Low back pain that is not associated with serious or potentially serious causes has been described in the literature as 'non-specific', 'mechanical', 'musculoskeletal' or 'simple' low back pain. For consistency, we have used the term 'low back pain' throughout this guideline. However, 'non-specific low back pain' was used when creating the review questions. Worldwide, low back pain causes more disability than any other condition. Episodes of back pain usually do not last long, with rapid improvements in pain and disability seen within a few weeks to a few months. Although most back pain episodes get better with initial primary care management, without the need for investigations or referral to specialist services, up to one-third of people say they have persistent back pain of at least moderate intensity a year after an acute episode needing care, and episodes of back pain often recur.
One of the greatest challenges with low back pain is identifying risk factors that may predict when a single back pain episode will become a long-term, persistent pain condition. When this happens, quality of life is often very low and healthcare resource use high.
Unlike the previous NICE guidance on the management of persistent low back pain between 6 weeks and 12 months, we have moved away from the traditional duration-based classification of low back pain (acute, sub-acute and chronic) and have looked at low back pain as a whole where risk of poor outcome at any time point is almost always more important than the duration of symptoms.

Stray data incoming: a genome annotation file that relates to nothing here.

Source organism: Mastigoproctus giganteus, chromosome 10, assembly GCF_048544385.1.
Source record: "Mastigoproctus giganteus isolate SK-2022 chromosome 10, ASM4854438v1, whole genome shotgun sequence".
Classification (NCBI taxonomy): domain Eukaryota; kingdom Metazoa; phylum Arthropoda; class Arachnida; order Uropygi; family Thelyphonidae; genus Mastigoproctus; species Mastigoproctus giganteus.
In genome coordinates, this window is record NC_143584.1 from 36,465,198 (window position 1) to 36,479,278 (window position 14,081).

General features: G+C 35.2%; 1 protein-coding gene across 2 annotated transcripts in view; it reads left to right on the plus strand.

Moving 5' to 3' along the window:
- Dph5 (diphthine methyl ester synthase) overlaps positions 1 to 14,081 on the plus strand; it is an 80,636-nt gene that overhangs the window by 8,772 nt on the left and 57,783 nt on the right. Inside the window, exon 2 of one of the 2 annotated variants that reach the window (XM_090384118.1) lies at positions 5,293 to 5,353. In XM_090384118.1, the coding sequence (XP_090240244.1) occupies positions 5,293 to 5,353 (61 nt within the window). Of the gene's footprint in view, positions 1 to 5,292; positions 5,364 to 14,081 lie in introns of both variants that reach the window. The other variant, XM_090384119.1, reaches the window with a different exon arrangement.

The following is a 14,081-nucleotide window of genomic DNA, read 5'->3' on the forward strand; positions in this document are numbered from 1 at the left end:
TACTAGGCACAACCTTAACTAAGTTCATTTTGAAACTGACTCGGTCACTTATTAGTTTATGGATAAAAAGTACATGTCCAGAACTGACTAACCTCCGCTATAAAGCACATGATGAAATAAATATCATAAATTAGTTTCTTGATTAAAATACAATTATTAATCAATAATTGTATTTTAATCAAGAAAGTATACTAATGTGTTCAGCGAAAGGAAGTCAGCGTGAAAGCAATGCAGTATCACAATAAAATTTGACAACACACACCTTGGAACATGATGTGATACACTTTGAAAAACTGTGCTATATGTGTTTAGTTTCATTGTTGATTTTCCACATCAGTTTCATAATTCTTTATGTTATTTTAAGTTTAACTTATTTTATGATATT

This guideline gives guidance on the assessment and management of both low back pain and sciatica from first presentation onwards in people aged 16 years and over.
We use 'sciatica' to describe leg pain secondary to lumbosacral nerve root pathology rather than the terms 'radicular pain' or 'radiculopathy', although they are more accurate. This is because 'sciatica' is a term that patients and clinicians understand, and it is widely used in the literature to describe neuropathic leg pain secondary to compressive spinal pathology.
This guideline does not cover the evaluation or care of people with sciatica with progressive neurological deficit or cauda equina syndrome. All clinicians involved in the management of sciatica should be aware of these potential neurological emergencies and know when to refer to an appropriate specialist.
We hope to address the inconsistent provision and implementation of the previous guidance and provide patients, carers and healthcare professionals with sensible, practical and evidence-based advice for managing this important and common problem.